Thanks to massive advancements in technology, the number of people buying a home without seeing it in person first is on the rise.
According to a recent survey conducted by real estate listing firm Redfin, one in three recent home buyers (33%) made an offer on their home sight unseen. This is up from one in five (19%) a year ago.
Agents and other industry professionals are saying these bids are becoming more common in markets where homes sell quickly or where there is a higher interest in real estate among foreign buyers.
Although rising demand surely is the driving force behind this trend, another component – mobile and communication technology – has likely aided in the increase of sight unseen home purchases. According to a recent article from Builder magazine, many sight unseen bids start with tours conducted via smartphone or videoconferencing. These methods of communication can provide potential buyers with a genuine look at the property in real time, without enhanced listing photos or misleading descriptions. Some brokerages are even putting together 3D photograph and video tours of their listed homes, which can be viewed by interested buyers who have access to a virtual reality headset.
However, with VR technology still very new, it’s more likely that the majority of sight unseen buyers are utilizing the more well-known and more easily accessible apps like Skype, Whatsapp or FaceTime.
Sight Unseen Home Purchases & Millennials
According to the results of the Redfin survey, millennials (those who reached adulthood around the year 2000) are three times more likely than their baby boomer predecessors to buy a home sight unseen.
Forty-one percent of millennials surveyed by Redfin said they had made an offer on a home without first seeing in in person. This is up considerably from the 30 percent of Gen-Xers and 12 percent of Baby Boomers who said they had.
“Millennials are already starting to set trends in the real estate industry,” said Redfin chief economist Nela Richardson. “They are three times more likely than Baby Boomers to make an offer sight-unseen, and they’re more likely than older buyers and sellers to negotiate commission savings.”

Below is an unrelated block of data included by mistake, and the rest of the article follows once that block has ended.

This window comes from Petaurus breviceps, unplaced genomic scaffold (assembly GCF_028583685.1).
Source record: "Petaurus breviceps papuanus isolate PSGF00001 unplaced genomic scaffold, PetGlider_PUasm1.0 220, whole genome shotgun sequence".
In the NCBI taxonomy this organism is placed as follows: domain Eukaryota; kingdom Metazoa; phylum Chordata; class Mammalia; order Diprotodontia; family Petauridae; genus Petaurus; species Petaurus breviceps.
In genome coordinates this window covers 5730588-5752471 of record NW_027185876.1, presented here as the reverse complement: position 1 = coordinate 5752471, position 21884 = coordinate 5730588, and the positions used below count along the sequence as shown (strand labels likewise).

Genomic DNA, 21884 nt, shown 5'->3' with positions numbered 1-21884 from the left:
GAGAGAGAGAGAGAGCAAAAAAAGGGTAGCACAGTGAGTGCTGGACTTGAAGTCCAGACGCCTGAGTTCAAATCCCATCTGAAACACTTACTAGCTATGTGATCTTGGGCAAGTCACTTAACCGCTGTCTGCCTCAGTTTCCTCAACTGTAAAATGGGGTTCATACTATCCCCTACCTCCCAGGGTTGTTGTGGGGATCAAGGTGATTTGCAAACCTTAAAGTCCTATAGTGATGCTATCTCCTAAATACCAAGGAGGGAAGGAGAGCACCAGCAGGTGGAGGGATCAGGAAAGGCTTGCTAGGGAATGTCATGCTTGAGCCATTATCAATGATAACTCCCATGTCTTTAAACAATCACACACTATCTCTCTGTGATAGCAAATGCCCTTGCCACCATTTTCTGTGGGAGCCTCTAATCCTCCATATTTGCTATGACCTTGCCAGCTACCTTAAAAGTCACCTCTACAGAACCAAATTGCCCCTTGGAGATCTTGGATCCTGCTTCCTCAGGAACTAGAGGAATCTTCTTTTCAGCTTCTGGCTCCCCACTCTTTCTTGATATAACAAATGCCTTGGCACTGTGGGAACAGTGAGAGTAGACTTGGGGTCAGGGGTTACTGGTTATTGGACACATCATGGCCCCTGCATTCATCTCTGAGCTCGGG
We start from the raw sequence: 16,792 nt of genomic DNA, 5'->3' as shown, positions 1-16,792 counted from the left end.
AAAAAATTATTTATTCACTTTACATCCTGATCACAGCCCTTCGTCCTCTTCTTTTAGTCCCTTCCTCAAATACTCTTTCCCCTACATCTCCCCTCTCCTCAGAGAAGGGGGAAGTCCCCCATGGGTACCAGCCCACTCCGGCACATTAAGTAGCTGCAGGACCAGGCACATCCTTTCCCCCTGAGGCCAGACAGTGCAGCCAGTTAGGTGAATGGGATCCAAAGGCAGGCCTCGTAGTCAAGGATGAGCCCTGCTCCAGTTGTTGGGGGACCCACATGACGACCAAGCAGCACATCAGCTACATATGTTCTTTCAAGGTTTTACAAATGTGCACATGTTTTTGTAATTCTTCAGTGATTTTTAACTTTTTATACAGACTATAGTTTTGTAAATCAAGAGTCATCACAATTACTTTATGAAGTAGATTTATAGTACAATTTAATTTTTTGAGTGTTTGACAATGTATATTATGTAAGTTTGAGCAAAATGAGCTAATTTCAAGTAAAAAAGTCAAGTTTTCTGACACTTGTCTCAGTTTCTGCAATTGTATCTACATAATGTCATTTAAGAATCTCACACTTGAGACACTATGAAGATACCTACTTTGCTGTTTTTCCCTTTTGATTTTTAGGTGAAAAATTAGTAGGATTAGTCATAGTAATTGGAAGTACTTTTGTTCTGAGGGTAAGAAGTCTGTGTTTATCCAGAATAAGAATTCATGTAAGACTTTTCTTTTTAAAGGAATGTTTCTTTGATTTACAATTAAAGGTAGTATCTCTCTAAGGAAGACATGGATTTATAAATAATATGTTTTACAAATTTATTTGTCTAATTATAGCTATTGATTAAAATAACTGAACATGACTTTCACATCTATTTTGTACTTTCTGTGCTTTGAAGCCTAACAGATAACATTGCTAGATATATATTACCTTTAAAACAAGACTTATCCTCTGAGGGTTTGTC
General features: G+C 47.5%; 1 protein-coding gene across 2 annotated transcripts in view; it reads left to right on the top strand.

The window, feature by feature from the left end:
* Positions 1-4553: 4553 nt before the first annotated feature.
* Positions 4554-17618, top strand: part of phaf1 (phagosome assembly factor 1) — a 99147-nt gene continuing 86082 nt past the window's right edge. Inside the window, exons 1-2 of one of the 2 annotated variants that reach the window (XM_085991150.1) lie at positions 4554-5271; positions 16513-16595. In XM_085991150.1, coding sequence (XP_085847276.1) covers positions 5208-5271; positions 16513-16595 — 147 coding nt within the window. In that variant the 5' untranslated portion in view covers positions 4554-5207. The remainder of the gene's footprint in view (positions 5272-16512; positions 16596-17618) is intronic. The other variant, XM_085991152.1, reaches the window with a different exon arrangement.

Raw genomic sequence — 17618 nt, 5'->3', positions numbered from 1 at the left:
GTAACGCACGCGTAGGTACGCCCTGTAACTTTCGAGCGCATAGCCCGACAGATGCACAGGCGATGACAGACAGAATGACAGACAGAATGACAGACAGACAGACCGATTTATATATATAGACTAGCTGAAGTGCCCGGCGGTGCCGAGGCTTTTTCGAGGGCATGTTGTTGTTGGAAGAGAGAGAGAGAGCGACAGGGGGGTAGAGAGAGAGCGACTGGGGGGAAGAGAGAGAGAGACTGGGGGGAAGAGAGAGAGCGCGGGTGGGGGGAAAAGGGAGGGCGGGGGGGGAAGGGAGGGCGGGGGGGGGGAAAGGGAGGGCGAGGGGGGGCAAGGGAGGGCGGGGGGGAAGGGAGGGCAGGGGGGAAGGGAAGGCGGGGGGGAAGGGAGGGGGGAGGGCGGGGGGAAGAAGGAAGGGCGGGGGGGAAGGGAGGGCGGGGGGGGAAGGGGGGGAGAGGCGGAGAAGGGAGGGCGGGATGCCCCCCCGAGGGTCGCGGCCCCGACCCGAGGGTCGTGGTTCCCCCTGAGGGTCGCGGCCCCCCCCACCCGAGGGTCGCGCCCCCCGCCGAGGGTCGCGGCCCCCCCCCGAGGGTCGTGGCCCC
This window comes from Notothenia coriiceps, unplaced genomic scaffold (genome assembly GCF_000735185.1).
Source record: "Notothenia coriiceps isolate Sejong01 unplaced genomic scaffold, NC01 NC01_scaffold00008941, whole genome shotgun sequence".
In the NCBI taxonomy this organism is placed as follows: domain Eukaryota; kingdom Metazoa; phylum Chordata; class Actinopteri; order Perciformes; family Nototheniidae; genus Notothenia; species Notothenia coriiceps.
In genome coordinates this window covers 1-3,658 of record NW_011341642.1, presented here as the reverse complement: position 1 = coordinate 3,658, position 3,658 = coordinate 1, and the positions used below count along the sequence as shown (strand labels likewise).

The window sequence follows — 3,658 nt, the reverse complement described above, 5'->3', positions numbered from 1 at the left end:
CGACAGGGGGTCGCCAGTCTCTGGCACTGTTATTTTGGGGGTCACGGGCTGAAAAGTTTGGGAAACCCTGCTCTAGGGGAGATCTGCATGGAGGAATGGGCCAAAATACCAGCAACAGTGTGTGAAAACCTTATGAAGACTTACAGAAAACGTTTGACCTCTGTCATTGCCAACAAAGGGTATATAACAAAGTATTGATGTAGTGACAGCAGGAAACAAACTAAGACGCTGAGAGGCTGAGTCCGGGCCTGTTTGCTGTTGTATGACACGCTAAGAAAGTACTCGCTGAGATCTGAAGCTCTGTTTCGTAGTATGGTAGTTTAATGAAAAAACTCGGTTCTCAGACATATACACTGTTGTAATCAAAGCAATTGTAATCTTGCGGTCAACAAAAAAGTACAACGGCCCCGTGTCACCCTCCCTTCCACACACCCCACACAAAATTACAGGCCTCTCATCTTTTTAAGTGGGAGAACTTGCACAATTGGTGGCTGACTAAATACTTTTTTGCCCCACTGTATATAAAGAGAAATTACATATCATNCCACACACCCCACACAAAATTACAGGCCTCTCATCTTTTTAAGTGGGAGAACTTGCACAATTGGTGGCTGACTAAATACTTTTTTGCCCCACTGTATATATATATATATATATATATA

Changes in Housing Affordability May Influence Sight Unseen Purchases
The rise in sight unseen home purchases may also be partly due to changes in economic factors. As real estate prices continue to rise in areas with the highest housing demand, it follows that potential buyers who are relocating to these areas may have to make an offer on a home sight unseen in order to get ahead of the competition.
Other economic concerns may also be influencing how, when and where Americans are buying homes. According to the Redfin survey, 40 percent of respondents cited affordable housing as their top economic concern, followed by the income gap between the rich and poor (38%) and the federal budget deficit (27%).
Because so many millennials are struggling with financial burdens like stagnant wages and student loan debt, it’s not surprising that one in five respondents said rising home prices caused them to search for a home in another metro area. Finding a home in a different city may prompt more buyers to place bids before they see the property in person.
Thinking about making an offer on a home, sight unseen? Follow these tips:
- Work with an excellent real estate agent. Find one who is experienced, familiar with the area, and is tech-savvy.
- If possible, send a representative on your behalf (other than the real estate agent) to scope out the home. This could be a family member or trusted friend who is familiar with your taste and preferences.
- Don’t take listing photos at face value. Too many listings use photos that are either out of date, overly enhanced, or shot at angles that make the rooms appear more spacious than they actually are.
- Always get a video tour. You and your agent can either set up a real time video tour via FaceTime, Skype or another similar app, or you can get the agent to create a video tour that he or she records and then sends to you for review.
- Opt for the real time tour if at all possible. Pre-recorded video tours don’t allow you to ask questions on-the-spot like, “can you show me the master bedroom again?” or “is that hardwood or laminate?” or “what’s that huge stain on the carpet??”
- If at any time you feel completely overwhelmed and unsatisfied with the information you’ve been able to gather about the home in question, STOP! Don’t force yourself to put in a bid sight unseen if you’re not feeling confident about the home. Remember, there will be other properties that come along, plus you can always use the extra time to continue saving for your dream home. Buying a home is a HUGE decision and should not be rushed into.
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